Howard is a cleanup hitter. That means he will strike out and try to hit home runs more often than he does for average. Still, notice a few things about his season totals, and how they progressively get better from a hitting standpoint. Since playing his first full season as the Phillies starting first baseman in 2006, here are Howard’s strikeout totals in order of season: 181, 199, 199, 186, 157, and 132. Now look at Howard’s averages since that time: .313, .268, .251, .279, .276, and .257. One of the noticeable things about Howard’s seasons is that his average has been better in the seasons he
strikeouts less. This season, Howard’s on pace for more strikeouts than last season, which may explain the average drop. Still, with Howard only at 26 home runs at mid-August, it seems Howard is finding a way to drive in runs without going deep.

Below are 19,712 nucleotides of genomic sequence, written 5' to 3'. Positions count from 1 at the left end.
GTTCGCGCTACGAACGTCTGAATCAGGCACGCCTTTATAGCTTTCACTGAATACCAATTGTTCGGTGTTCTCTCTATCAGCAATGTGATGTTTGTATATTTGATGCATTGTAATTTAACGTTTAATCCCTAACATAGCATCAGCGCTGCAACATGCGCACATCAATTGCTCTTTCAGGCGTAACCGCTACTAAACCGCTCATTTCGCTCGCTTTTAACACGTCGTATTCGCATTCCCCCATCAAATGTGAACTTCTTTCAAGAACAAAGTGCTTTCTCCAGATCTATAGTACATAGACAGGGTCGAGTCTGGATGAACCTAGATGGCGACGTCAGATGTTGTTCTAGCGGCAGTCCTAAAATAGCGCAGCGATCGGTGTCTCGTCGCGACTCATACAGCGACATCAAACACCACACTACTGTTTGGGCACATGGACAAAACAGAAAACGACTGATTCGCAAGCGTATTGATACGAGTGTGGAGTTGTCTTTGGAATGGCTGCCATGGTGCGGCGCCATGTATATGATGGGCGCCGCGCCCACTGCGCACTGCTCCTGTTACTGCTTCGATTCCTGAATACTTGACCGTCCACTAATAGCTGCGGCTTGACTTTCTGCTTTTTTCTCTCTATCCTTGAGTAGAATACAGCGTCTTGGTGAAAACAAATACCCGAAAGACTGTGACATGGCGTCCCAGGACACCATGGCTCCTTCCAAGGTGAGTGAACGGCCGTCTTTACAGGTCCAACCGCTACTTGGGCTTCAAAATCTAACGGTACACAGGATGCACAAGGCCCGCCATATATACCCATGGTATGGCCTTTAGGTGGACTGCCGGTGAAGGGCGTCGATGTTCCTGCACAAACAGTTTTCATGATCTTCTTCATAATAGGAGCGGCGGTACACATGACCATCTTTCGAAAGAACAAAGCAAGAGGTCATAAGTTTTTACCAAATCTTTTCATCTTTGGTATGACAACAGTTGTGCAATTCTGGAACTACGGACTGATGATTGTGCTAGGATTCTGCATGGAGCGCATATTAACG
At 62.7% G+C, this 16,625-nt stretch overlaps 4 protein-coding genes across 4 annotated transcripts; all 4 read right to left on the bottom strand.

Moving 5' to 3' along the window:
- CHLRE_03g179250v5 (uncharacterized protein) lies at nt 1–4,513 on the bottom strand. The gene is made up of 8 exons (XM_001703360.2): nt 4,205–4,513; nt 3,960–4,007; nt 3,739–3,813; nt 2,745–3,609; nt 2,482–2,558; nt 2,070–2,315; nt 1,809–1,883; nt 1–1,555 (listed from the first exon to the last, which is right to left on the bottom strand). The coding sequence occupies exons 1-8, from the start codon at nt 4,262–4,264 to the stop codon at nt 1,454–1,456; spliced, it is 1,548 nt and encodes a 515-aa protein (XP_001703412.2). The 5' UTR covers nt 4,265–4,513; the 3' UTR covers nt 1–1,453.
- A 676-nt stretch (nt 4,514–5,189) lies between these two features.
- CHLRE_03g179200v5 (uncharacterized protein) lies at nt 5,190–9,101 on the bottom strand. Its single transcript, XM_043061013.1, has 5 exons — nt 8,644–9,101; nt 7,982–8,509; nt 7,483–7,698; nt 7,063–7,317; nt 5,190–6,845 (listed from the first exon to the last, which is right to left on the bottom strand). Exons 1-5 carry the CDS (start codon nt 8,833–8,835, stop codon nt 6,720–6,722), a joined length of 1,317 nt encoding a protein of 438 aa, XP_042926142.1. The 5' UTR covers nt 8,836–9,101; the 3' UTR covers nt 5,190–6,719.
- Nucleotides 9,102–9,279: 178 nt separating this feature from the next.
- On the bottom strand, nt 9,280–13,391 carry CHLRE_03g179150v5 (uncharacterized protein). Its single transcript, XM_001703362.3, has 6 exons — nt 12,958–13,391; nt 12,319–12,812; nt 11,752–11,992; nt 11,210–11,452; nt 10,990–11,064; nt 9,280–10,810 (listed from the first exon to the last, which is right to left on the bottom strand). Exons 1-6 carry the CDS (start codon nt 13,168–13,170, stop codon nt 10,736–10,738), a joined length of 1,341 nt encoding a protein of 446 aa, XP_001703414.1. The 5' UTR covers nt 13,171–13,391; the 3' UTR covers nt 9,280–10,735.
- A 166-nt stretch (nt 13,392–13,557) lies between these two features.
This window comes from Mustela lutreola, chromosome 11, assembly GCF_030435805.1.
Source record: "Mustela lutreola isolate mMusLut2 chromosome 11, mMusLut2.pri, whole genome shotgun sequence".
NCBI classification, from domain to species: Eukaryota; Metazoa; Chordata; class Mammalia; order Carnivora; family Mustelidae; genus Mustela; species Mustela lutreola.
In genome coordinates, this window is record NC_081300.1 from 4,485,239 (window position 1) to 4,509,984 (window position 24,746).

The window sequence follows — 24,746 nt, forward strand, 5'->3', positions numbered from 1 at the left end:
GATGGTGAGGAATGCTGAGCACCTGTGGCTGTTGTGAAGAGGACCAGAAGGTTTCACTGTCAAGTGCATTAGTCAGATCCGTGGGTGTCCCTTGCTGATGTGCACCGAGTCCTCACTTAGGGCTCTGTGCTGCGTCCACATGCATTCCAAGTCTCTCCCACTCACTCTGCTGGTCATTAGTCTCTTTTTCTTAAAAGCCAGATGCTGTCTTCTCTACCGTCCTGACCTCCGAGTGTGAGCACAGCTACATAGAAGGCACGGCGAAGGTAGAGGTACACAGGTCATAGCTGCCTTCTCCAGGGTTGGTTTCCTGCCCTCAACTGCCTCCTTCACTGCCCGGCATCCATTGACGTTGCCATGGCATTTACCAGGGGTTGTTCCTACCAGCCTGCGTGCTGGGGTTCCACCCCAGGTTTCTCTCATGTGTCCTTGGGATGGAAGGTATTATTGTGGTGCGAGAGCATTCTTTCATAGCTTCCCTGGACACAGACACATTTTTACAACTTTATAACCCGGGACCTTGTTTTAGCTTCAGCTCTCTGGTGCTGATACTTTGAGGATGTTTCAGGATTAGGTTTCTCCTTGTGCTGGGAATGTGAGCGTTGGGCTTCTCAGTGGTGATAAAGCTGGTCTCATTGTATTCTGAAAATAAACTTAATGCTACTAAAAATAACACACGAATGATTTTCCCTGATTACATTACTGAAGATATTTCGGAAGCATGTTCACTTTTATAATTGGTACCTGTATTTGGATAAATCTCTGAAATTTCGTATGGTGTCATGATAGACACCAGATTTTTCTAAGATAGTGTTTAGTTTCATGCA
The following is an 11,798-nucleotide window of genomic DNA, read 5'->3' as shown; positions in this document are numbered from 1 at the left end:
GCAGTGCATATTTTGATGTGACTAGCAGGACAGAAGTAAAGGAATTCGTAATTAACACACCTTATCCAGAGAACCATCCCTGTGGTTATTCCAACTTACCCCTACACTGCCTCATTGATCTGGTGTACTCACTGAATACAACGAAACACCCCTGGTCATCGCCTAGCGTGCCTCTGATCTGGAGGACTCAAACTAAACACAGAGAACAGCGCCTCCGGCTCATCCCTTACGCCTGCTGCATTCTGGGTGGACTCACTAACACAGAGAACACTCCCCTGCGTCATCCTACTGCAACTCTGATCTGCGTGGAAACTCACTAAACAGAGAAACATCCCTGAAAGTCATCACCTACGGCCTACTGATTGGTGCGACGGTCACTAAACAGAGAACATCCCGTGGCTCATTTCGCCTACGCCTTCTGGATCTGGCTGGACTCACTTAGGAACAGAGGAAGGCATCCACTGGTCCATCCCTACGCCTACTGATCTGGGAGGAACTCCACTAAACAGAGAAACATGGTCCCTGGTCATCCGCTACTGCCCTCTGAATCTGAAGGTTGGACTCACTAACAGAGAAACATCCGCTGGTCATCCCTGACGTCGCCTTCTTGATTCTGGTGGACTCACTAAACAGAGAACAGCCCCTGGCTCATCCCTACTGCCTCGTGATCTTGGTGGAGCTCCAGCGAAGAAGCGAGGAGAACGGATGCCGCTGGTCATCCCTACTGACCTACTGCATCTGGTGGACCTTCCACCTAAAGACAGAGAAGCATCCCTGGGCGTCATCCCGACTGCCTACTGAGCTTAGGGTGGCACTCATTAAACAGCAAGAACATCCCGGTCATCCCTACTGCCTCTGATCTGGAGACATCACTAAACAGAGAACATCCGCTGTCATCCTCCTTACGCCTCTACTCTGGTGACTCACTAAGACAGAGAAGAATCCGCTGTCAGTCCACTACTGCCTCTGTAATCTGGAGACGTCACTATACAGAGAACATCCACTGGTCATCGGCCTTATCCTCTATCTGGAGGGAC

That’s where I argue with the article. Two or three years ago, I would have agreed that Howard isn’t much of a hitter because most of his results were from one swing a game. Howard is now more of an RBI guy than a home run hitter. Don’t get me wrong, Howard’s job in the lineup is to hit home
runs. But, Howard is driving in 100+ runs a season with around 30 home runs, not 45. This really ways on what happens the rest of this season. With 26 home runs and 95 RBIs, Howard doesn’t seem to rely on the longball the way he used to. And as much as the article stresses that the RBI is a stat that gives way too much credit to the hitter, remember why the Phillies are entering the national spotlight as a team to beat. The Phillies finished with the best record in baseball last season for the first time in franchise history. They have the best record in baseball this season to this point. There’s a reason for that. They score runs and don’t allow them.